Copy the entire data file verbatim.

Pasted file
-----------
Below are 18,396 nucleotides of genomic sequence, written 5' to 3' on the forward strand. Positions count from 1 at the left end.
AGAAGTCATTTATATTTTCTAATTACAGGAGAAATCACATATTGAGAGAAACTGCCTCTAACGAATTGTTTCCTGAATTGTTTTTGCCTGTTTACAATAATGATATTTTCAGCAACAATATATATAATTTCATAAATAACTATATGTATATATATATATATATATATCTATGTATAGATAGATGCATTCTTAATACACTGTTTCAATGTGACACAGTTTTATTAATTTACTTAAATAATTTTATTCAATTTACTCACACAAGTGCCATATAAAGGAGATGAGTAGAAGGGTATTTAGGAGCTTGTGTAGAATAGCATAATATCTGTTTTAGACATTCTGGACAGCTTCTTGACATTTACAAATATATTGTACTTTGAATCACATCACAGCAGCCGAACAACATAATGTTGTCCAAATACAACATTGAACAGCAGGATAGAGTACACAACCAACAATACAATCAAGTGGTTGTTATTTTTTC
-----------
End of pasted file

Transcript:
Below are 18,396 nucleotides of genomic sequence, written 5' to 3' on the forward strand. Positions count from 1 at the left end.
AGAAGTCATTTATATTTTCTAATTACAGGAGAAATCACATATTGAGAGAAACTGCCTCTAACGAATTGTTTCCTGAATTGTTTTTGCCTGTTTACAATAATGATATTTTCAGCAACAATATATATAATTTCATAAATAACTATATGTATATATATATATATATATATCTATGTATAGATAGATGCATTCTTAATACACTGTTTCAATGTGACACAGTTTTATTAATTTACTTAAATAATTTTATTCAATTTACTCACACAAGTGCCATATAAAGGAGATGAGTAGAAGGGTATTTAGGAGCTTGTGTAGAATAGCATAATATCTGTTTTAGACATTCTGGACAGCTTCTTGACATTTACAAATATATTGTACTTTGAATCACATCACAGCAGCCGAACAACATAATGTTGTCCAAATACAACATTGAACAGCAGGATAGAGTACACAACCAACAATACAATCAAGTGGTTGTTATTTTTTC